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RoundUp February 2015 – English Language Arts

We are excited to announce that App Ed Review is undergoing some big changes!

By: Todd Cherner and Alex Fegely

We are transitioning from being an app review website into a comprehensive support network for teachers who are or who want to use apps with their students. As part of that network, our high-quality reviews will still be available, but with even more! For example, we are creating our own app! That’s right, we are putting the web-based App Ed Review that you know and use into app form so our reviews can be easily accessed from tablet devices! Plus, we will be releasing The App Teacher, an e-publication that will keep teachers abreast of need-to-know happenings in the field of educational apps.

These products – with more to be announced later – will be available starting in April 2015! Until then, enjoy this Roundup dedicated to English language arts and feel free to contact us at [email protected] with questions and comments!

  1. 301+ Short Stories Lite is a collection of writings from famous authors ranging from Louisa May Alcott and Ambrose Bierce to Franz Kafka and O. Henry. In this app, students are able to read the stories’ complete text page-by-page. The trick, however, with this app is to combine it with other apps so students can demonstrate their learning. For example, teachers can have students read O. Henry’s The Gift of the Magiin this app and then illustrate its most interesting point using an art app, such asBrushes 3 or Tayasui Sketches. Or, teachers can have students create a graphic organizer related to the story using the Popplet or RWT Timeline The important aspect for using this app is to combine its rich content with other apps in meaningful ways. With high scores for its design, students and teachers will be able to navigate this app easily to find stories of interest.
  2. Venn Diagram is an app created by the International Reading Association and it provides students with an easy-to-use Venn diagram. Although it may not have the “flash” of other apps, its functionality makes it one of the most useful apps for teachers to use in their classroom. Some ideas for using it include teachers assigning students a text that compares multiple ideas and having students organize those ideas using this app, or teachers can lecture about two topics and require students to record their notes using this app. Once students create their Venn diagrams, they can be emailed, which makes collecting and grading student work easy! Scoring high for its rigor and design, this is a must-have app for preparing students for college and upper-level learning.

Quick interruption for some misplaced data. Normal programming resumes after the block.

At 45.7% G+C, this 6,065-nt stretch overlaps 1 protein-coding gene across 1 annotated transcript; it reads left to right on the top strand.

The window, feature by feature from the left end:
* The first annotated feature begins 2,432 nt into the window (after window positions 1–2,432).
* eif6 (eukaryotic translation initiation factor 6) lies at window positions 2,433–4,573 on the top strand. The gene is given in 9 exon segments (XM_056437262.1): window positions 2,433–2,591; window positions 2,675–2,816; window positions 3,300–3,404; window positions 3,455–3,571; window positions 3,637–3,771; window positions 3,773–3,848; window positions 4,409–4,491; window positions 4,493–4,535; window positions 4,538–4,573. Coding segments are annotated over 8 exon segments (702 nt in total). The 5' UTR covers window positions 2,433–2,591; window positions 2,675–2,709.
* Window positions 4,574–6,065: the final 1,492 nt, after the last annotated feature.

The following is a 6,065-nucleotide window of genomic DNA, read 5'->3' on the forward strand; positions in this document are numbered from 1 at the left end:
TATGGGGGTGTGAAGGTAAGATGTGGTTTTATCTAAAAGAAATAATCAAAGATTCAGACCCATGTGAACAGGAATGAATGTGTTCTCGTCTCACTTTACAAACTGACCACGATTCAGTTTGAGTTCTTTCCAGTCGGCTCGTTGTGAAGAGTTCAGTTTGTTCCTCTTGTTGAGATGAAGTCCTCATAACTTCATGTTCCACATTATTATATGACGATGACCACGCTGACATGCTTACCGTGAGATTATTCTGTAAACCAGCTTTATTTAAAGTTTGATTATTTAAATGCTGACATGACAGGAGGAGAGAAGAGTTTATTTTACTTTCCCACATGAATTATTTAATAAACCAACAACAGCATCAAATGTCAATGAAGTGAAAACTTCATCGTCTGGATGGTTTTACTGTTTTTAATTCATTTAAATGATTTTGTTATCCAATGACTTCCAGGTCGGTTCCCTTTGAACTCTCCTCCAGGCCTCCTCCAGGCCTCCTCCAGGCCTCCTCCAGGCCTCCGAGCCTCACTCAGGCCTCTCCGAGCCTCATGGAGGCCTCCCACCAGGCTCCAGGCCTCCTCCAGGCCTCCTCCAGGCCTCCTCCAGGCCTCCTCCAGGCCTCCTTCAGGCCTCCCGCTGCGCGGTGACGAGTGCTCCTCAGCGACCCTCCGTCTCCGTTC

3. iThoughtsHD will help your students get their ideas from brain to draft with its completely customizable, multifaceted mind mapping tools! Students can create professional-looking word webs, flow charts, and other mind maps with bubbles, their own hand writing, text, images, and more! One of the greatest strengths ofiThoughtsHD is how easily students can share and collaborate. Students can collaborate on mind maps by transferring user-to-user over the same Wi-Fi network, or email, upload to cloud storage, or share to social media. This quality app will change how your students get their thoughts out and add enthusiasm to pre-writing activities!
  4. ABC Alphabet Phonics teaches students letter identification using an engaging format. ABC Alphabet Phonics shows anywhere from 3 to 10 eye-catching letters and prompts students to select a letter from the group. When students tap the correct letter, they are praised by the app and advance to the next screen and set of letters. ABC Alphabet Phonics consists of lots of different customizable ABC libraries –ABC Fun- Professions, ABC Phonics Animals, ABC Letter- Lowercase, and more—students can customize what they learn by ability or interest. Garnering a stout 8.1 out of 10 on our comprehensive app rubric, ABC Alphabet Phonics is sure to engage and teach your students!

That’s all for this month’s Roundup. If you would like more information about any of the apps mentioned in this Roundup or that are on the App Ed Review website, please contact us at [email protected]. And remember, the content of English language arts is the present, with apps being the wrapping paper!